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As a Linux administrator, you often have to work with files, folders, symlinks, etc. And sometimes you need to know more information about individual elements in a path for example file type, owner, and so on. This is where the namei commandcomes to play.

Here at LinuxAPT, we shall look into how to use the namei command in Linux.


What is the syntax of the namei command ?

It's syntax is given below:

$ namei [options] pathname...

For example, For example, if we have a file named test1.txt:

$ namei test/test1.txt

Then from the output, you will see:

  • f: the path name.
  • d: directory.
  • -: the file name.


Example of using the namei command

1. Align to the left margin (using -v option):

$ namei -v test/test1.txt


2. Show owner and group (using -o option):

$ namei -o test/test1.txt

In our case, the folder and file are both owned by ubuntu.


3. Show long list (using -l option):

$ namei -l test/test1.txt

With this option, it will show more privileges of the owner.

If you only want to show the privileges of the owner, let’s use the -m option:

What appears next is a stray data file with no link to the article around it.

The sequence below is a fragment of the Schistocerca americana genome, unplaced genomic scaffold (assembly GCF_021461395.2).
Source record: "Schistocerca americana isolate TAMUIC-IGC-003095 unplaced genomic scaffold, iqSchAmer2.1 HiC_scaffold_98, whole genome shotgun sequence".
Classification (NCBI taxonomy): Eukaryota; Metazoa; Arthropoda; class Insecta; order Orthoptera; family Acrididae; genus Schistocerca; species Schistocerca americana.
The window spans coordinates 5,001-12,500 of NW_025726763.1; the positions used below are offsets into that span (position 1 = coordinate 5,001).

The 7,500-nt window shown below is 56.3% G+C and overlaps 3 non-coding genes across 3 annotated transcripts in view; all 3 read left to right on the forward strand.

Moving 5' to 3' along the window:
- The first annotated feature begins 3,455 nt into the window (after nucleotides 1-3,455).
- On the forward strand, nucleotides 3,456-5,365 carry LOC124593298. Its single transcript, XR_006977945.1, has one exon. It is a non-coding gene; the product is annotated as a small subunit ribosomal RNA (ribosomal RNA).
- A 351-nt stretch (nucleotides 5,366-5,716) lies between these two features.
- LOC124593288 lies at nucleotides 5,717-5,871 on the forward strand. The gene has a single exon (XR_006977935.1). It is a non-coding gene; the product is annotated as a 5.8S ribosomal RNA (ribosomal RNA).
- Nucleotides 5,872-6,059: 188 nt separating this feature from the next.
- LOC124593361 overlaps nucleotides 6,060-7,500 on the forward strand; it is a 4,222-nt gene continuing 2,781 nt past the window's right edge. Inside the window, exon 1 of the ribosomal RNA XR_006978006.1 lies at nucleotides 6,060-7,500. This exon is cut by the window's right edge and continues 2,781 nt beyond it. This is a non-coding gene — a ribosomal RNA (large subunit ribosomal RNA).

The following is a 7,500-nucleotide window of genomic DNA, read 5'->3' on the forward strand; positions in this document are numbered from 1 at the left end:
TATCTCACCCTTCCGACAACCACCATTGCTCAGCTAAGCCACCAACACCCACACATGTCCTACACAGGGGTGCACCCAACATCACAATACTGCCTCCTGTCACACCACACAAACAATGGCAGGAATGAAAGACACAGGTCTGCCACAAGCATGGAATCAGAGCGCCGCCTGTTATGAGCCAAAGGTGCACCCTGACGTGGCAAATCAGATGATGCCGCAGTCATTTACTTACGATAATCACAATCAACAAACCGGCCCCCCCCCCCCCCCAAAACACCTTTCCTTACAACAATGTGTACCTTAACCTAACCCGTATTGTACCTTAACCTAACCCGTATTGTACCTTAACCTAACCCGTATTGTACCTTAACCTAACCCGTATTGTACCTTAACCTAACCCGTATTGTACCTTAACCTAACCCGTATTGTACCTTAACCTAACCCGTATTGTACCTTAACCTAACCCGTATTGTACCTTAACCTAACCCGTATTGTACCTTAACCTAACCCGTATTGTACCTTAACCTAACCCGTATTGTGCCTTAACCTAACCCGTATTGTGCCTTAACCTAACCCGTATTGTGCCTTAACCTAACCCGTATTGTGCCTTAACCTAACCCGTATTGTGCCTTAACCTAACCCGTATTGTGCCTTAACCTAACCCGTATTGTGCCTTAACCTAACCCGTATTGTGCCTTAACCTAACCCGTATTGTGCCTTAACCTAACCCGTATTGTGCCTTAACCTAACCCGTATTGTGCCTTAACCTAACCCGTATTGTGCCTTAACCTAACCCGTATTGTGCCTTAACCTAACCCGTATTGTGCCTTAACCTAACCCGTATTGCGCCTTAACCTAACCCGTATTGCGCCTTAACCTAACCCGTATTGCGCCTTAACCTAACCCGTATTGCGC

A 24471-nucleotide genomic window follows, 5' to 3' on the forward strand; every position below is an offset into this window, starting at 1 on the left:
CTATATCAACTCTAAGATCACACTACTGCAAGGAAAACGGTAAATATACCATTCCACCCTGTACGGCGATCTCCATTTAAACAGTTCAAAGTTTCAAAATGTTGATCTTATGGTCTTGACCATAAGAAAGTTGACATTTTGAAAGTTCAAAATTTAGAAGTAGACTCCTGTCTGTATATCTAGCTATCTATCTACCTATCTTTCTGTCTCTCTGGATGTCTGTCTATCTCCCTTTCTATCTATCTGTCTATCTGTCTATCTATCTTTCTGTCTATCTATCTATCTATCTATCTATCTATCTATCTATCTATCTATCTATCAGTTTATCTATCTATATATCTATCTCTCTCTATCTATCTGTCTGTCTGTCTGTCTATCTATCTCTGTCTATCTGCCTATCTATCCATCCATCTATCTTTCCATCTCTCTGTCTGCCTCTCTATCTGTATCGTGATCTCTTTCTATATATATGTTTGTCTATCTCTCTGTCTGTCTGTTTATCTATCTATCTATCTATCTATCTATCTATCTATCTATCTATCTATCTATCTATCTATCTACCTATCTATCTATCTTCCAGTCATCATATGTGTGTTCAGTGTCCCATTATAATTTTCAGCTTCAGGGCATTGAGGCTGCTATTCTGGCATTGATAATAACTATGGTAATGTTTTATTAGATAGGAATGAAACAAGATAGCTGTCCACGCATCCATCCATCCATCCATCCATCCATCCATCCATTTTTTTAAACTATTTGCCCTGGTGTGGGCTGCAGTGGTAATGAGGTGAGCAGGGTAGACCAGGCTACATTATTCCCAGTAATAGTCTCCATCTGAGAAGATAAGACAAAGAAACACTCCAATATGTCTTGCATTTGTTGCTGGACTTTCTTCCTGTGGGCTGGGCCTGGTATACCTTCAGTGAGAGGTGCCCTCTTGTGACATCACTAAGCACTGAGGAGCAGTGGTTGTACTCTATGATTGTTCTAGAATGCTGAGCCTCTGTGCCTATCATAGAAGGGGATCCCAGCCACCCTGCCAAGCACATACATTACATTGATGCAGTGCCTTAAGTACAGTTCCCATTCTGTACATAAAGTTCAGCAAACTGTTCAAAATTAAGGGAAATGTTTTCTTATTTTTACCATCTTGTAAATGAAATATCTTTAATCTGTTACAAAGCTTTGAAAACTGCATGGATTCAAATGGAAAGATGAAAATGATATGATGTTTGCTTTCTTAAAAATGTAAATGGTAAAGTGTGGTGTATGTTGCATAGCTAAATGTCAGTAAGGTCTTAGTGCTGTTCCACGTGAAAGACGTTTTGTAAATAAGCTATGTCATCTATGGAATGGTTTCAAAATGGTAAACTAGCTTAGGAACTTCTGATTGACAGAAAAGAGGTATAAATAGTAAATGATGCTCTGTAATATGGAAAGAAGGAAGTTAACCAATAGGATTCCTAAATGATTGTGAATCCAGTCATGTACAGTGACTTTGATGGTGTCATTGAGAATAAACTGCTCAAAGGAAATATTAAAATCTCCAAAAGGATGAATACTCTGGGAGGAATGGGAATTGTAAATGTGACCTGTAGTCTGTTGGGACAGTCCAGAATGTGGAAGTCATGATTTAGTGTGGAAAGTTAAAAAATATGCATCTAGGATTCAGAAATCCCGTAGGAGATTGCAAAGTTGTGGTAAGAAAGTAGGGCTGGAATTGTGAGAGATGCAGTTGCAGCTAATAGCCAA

$ namei -m test/test1.txt


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Conclusion

This article covers how to use the namei command in Linux.


The namei command in Linux follows a pathname until a terminal point is found. Following is its syntax:

$ namei [options] pathname...

And here's what the man page says about this tool:

  • namei :interprets  its  arguments as pathnames to any type of Unix file (symlinks, files, directories, and so forth).  namei then follows  each pathname  until  an  endpoint  is  found (a file, a directory, a device node, etc).  If it finds a symbolic link, it shows the link, and starts following it, indenting the output to show the context.
  • This  program is useful for finding "too many levels of symbolic links" problems.

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